Animal rescue operations braced, but haven’t seen a spike in need due to COVID-19 pandemic
While area animal shelters had braced for an onslaught of pet surrenders and abandonment due to the COVID-19 crisis, they haven’t experienced this yet.
But as the pandemic continues to affect public health — and economic and social norms across the country — staff at these centers say they remain concerned they could soon see a rise in animals needing homes.
Whether that happens will depend, in part, on when certain restrictions are lifted, Emily Kerylow, director of operations for the Monadnock Humane Society in West Swanzey, said Thursday.
She pointed to Gov. Chris Sununu’s March executive order temporarily banning evictions and foreclosures. Evictions are normally the number one reason for animal surrenders at the humane society, Kerylow said.
“Will that change a few months from now? We don’t know,” she said. “I think we’re waiting to see what the secondary effects are for us. Once those things are lifted, we may be seeing more surrenders, but time will tell at this point.”
So far, however, Kerylow said the humane society hasn’t received any calls from pet owners looking for temporary shelter for their animals due to the pandemic.
“We are available as an absolute last resort, but we haven’t experienced that yet,” she said.
In fact, public health and animal-welfare agencies recommend pets stay at home with their owners and, like humans, practice social distancing. The Centers for Disease Control and Prevention advises people who are sick with COVID-19 to stay away from their pets and put them under the care of another member of their household.
In rare cases, animals can contract the virus from people who are infected, according to the CDC.
While not seeing a rise in surrenders, Kerylow said humane society staff have seen an uptick in the use of the organization’s pet food pantry, which people are accessing curbside.
The pantry continues to receive donations from the community, according to Kerylow, who said she hopes that in the next couple of weeks, the humane society can start delivering some of that food to pet owners who are shut in without access to transportation.
“We’ve never done anything like this before. Everything is on the table. We’re seeing what’s out there so we can respond appropriately,” she said.
As of Thursday afternoon, Draft Gratitude, a horse rescue organization in Winchester, had 12 horses in its care with another one on the way.
While founder Rebecca Roy hasn’t received any calls from people looking to place their horses temporarily during the pandemic, she said she has received requests for permanent care. But the number of calls isn’t higher than normal, she noted.
Like Kerylow, though, Roy said she’s concerned about what could happen in the coming weeks as the reality of the pandemic and its impact — including lost income — continues to set in for people.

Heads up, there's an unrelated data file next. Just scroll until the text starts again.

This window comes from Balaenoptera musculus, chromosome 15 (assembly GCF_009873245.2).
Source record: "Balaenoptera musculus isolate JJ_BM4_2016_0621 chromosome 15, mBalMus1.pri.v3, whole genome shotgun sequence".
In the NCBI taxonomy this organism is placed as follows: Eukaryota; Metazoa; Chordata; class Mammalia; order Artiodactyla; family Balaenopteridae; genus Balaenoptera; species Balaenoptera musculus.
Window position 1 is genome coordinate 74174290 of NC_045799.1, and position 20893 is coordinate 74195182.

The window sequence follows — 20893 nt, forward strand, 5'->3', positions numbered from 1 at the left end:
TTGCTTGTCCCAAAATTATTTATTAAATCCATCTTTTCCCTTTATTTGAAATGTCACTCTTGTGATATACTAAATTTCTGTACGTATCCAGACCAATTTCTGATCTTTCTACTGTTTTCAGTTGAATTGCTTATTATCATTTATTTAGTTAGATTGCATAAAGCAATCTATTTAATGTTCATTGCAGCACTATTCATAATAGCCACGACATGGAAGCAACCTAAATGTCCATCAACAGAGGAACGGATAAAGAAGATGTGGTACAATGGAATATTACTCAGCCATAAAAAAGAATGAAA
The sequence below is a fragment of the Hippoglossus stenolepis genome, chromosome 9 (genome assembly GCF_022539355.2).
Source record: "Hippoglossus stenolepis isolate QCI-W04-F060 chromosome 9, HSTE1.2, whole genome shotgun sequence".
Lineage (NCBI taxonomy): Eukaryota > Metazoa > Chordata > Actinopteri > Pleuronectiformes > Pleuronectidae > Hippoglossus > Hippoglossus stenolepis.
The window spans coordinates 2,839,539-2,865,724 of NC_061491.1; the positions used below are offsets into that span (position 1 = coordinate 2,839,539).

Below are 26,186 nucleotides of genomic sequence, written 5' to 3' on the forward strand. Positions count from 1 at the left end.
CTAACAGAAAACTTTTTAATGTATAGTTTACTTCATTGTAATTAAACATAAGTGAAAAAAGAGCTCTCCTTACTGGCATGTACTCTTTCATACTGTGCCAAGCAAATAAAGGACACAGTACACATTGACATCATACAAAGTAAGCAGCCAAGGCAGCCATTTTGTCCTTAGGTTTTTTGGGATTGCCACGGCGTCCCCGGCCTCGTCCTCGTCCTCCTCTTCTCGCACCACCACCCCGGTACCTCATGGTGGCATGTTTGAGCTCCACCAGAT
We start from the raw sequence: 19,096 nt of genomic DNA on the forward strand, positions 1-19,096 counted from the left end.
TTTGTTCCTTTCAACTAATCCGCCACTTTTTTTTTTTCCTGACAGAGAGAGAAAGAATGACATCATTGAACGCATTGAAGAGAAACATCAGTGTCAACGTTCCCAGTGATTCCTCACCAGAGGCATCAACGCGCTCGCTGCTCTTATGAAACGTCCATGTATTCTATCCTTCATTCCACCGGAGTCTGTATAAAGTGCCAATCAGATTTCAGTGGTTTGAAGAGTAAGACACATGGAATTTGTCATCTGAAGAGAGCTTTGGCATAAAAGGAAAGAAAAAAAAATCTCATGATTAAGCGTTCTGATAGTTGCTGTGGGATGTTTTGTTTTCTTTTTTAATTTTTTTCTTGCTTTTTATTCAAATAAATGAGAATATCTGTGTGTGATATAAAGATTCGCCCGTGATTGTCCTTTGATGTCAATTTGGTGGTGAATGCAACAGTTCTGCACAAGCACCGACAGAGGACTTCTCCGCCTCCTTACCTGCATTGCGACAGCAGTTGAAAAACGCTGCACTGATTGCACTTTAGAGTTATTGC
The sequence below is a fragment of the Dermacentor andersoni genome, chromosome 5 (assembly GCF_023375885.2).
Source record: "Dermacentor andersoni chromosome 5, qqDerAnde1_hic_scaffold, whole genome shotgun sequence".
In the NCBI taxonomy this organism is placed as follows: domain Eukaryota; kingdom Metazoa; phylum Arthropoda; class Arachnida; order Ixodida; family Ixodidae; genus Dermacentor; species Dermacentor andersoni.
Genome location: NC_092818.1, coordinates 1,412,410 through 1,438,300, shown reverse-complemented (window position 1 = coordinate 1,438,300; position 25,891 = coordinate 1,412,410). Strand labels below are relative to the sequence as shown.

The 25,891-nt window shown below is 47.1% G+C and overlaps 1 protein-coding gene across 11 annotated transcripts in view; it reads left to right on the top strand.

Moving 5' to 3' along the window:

Meanwhile, COVID-19 has created a huge need for Fast Friends Greyhound Adoption in West Swanzey to take in greyhounds from Florida, Development Director Amy Roy said in an email Thursday.
Florida passed a constitutional amendment in 2018 requiring greyhound racing to end in the state by Dec. 31, 2020. All tracks have temporarily closed because of COVID-19 concerns. But now, several have decided to shutter ahead of schedule, resulting in 1,000 to 1,500 greyhounds needing to be moved from the tracks to adoption groups around the country, she wrote.
Fast Friends has already taken in 15 of those greyhounds and has committed to accepting as many as the organization can place, she said.
On top of all this, the last greyhound track in Alabama also suddenly closed recently, she said; that’s another 400 to 500 greyhounds needing placement.
“That is a huge amount of dogs needing homes,” she said.
But as they continue to monitor the outbreak, several of these animal rescue organizations have noted a rise in people interested in opening their doors.
At Draft Gratitude, which focuses on caring for aged draft horses, Rebecca Roy said she’s seen an uptick in calls from people wanting to know the requirements for adopting these animals. At this point, she noted, it’s hard to judge if the elevated interest has been fueled by the pandemic.
“I don’t know if people are making shifts in their lives or priorities, or they’re home and have more time on their hands to follow up on what they’ve been thinking about,” she said.
At Monadnock Kitty Rescue and Adoption in Jaffrey, adoptions have been on the rise since the crisis started, according to Heidi Bourgeois, adoption manager and a member of the organization’s board of directors.
“A lot of people have called saying they’ve been thinking about adopting for a long time, and now seems like a good time,” she said.
Fast Friends is likewise seeing increased interest in adoptions.
“So many people are contacting us — many more than normally do — since they are home and have the perfect opportunity to socialize a new family member,” Amy Roy wrote. “We are working with all our new adopters on how to handle any separation anxiety their dog may experience when they DO need to return to their jobs.”